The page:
Credit: Amazing Things Around Us on Facebook While the sulfur odour really permeates the entire place – think of smelly rotten eggs? – this element is a building block for collagen which what makes our skin soft and smooth. The warm sulfurous waters of Saturnia has a steady temperature of 38 degrees Celsius. It is so fast moving (at about 500 litres a second!) that the pool is refreshed every four hours?
Credit: davideoneclick on Flickr Sit under the waterfall and get a refreshing massage as the water pounds down your back, relieving the fatigue from your muscles!
10. Venture into the city hot springs in Taipei, Taiwan
You don’t have to escape to the wilderness for a revitalising hot spring experience in Taiwan. Just a mere half-an-hour subway ride from central Taipei transports you to the famous natural hot spring recreation area of Beitou! This is the perfect starting point to explore Taiwan’s hot spring culture.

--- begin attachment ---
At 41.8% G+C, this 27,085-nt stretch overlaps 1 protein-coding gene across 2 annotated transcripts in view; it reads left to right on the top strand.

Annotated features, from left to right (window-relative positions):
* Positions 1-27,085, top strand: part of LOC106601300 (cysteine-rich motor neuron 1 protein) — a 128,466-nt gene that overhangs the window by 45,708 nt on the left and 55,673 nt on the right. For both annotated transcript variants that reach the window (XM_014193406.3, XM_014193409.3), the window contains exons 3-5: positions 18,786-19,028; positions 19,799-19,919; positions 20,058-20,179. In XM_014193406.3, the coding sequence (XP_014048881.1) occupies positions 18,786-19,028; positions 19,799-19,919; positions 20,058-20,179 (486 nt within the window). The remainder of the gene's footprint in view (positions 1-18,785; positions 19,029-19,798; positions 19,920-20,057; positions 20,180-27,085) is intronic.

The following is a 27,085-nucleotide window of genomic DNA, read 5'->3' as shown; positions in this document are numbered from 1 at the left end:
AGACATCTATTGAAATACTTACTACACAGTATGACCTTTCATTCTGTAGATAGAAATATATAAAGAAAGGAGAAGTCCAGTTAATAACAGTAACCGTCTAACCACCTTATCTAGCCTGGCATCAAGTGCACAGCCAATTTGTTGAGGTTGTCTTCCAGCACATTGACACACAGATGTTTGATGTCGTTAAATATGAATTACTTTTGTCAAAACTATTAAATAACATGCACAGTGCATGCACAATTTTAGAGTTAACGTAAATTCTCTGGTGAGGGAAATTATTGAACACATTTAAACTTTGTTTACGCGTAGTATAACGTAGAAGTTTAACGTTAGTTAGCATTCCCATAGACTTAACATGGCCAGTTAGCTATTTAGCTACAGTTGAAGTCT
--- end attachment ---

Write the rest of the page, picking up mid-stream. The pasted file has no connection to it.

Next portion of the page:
Credit: @scottlandg6 on Instagram Sulfur is the main mineral in Beitou’s spring waters, and bathing in them can heal a variety of physical pain like muscle soreness, chronic dermatitis and arthritis. Be warned though, the stinky sulfurous water in both may be unbearingly pungent but it is what draws throngs of local Taiwanese in the cold winter months for a nice perk-me-up?
Credit: Slilin on Flickr Beitou is home to public hot spring pools and hot spring resorts. Its main public bath house is called Millennium Hot Springs and features four outdoors hot spring pools, each with a different temperature with the hottest pool sitting on the very top.
Credit: David Leo Veksler on Flickr However, if you’re shy to rub shoulders with the locals, you can opt for one of the many private hot spring baths in the hotels of the area. And there you have it! These natural wonders are found among picturesque landscapes and even within the convenience of cities. So, if you’re looking for the ultimate relaxation experience, what are you waiting for? Travel forth and heal, fellow travellers☺️